caption-arrow  Feature photo by John Morgan

Halloween should be silly and fun without impacting your health. Here are 25 non-candy alternatives that kids are sure to enjoy in their treat bags.
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25 non-candy items this Halloween

Okay, we all know “that” house that doesn’t give out candy on Halloween.  Maybe they give out raisins or toothbrushes or other non-candy items. Well we are here to tell you that it is okay to be “that” house! Just because you don’t hand out candy doesn’t mean you can’t have fun.  This year, try something new.  Here are 25 fun alternatives you can hand out on Halloween that are sure to get some smiles.

  1. Glow sticks
  2. Bubbles
  3. Stickers
  4. Tattoos
  5. Crayons
  6. 100% juice juice boxes
  7. Pre-packaged fruit and nuts
  8. Coloring books
  9. Bottles of water
  10. Play-Doh
  11. Festive pencils and erasers
  12. Small bags of microwavable popcorn
  13. Yo-Yo’s
  14. Whoopee cushions
  15. Granola bars
  16. Silly putty
  17. Puzzles
  18. Stress balls
  19. Confetti poppers
  20. Sidewalk chalk
  21. Rubber ducky’s
  22. Chap stick
  23. Gum
  24. Bouncy balls
  25. Gold fish crackers

Halloween should be silly and fun without impacting your health. Pick and choose your favorites from this list and see what happens, you may be surprised!  Have a happy, healthy, and safe Halloween.

caption-arrow  Feature photo by Michael Bentley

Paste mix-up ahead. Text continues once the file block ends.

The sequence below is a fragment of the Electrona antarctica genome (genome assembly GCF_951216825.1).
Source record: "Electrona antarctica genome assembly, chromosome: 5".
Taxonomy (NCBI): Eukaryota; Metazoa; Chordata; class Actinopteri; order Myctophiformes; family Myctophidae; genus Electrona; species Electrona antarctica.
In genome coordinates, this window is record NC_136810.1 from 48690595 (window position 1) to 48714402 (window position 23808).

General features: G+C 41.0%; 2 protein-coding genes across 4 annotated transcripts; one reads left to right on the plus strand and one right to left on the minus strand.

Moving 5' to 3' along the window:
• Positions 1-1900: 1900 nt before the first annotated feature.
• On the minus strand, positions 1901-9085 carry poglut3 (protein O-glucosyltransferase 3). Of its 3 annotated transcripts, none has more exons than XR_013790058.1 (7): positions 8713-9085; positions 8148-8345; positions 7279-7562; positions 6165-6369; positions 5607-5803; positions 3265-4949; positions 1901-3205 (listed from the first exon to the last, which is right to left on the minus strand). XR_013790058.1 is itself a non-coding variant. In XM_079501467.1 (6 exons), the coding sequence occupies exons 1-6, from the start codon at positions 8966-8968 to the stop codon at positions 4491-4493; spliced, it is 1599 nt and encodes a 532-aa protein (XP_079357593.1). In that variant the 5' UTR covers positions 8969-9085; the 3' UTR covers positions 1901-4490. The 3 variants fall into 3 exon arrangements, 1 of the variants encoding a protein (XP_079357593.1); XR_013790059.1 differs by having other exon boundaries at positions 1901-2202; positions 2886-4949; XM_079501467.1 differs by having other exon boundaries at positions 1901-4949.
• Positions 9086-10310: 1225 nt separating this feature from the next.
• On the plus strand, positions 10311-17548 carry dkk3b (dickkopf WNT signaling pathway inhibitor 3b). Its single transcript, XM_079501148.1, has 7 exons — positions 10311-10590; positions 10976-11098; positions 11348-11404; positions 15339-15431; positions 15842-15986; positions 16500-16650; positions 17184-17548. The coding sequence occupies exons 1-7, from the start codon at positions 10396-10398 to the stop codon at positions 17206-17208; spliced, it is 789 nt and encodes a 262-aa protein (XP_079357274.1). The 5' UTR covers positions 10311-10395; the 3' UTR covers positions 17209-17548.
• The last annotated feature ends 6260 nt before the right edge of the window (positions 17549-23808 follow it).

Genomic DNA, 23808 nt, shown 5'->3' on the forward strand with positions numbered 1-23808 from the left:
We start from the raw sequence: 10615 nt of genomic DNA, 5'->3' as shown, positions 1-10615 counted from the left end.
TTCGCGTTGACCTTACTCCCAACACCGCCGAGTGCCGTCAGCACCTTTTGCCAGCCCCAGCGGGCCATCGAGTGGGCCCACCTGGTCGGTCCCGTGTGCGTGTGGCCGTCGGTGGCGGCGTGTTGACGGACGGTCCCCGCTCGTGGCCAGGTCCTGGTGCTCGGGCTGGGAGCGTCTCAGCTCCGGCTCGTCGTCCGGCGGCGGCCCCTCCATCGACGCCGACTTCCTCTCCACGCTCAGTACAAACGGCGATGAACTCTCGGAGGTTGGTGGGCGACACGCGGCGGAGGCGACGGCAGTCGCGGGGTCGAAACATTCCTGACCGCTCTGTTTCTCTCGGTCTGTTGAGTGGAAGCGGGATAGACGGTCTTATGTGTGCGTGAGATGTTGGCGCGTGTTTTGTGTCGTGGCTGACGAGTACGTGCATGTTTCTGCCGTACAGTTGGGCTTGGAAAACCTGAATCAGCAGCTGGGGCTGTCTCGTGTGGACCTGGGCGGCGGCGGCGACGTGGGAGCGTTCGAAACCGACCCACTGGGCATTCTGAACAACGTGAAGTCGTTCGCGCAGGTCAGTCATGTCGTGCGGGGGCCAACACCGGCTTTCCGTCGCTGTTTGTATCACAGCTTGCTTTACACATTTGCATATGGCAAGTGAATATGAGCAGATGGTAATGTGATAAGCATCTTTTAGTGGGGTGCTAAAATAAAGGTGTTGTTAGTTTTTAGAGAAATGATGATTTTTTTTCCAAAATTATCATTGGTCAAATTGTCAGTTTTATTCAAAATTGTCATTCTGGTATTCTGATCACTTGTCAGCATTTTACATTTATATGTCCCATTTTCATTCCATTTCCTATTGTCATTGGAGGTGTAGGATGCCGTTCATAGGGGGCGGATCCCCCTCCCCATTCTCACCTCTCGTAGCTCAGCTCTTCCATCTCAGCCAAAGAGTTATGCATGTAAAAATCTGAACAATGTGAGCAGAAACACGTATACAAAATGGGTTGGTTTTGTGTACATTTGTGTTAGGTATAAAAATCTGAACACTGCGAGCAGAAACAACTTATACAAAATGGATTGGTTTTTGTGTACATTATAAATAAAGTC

National Breast Cancer Awareness Month aims to encourage women to take steps to early detection. Prevention starts with awareness, here are 10 facts you need to know.
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10 facts you need to know about breast cancer

As you may know it is that time of year when we start to see football players, basketball players and athlete’s alike wearing pink during their games, and for good cause! October is known to many as Breast Cancer Awareness Month. This is an annual campaign to increase awareness about the disease. Prevention starts with awareness, here are 10 facts you need to know.

  1. 1 in 8 women will be diagnosed with breast cancer in their lifetime.
  2. Breast cancer is the most common cancer among women worldwide.
  3. Even though it is rare, breast cancer can occur in men.
  4. Exercise at least 150 minutes a week to reduce your risk of breast cancer.
  5. Healthy lifestyle choices can help reduce the risk of breast cancer and other diseases.
  6. Minimize alcohol intake to control risk, no more than one alcoholic drink per day.
  7. Complete a breast self-exam once a month.
  8. Stop smoking to support overall health.
  9. Make your mammogram appointment a priority.
  10. Early detection and treatment is key in fighting breast cancer.

National Breast Cancer Awareness Month aims to encourage women to take steps to early detection. Together, we can bring the numbers down on breast cancer. We’re rallying with the Portland Trail Blazers during Moda Health Months to spread the word.

Join us in keeping breast cancer top of mind. Follow us at #modahealthmonths on Facebook and Twitter.

caption-arrow  Feature photo by williami5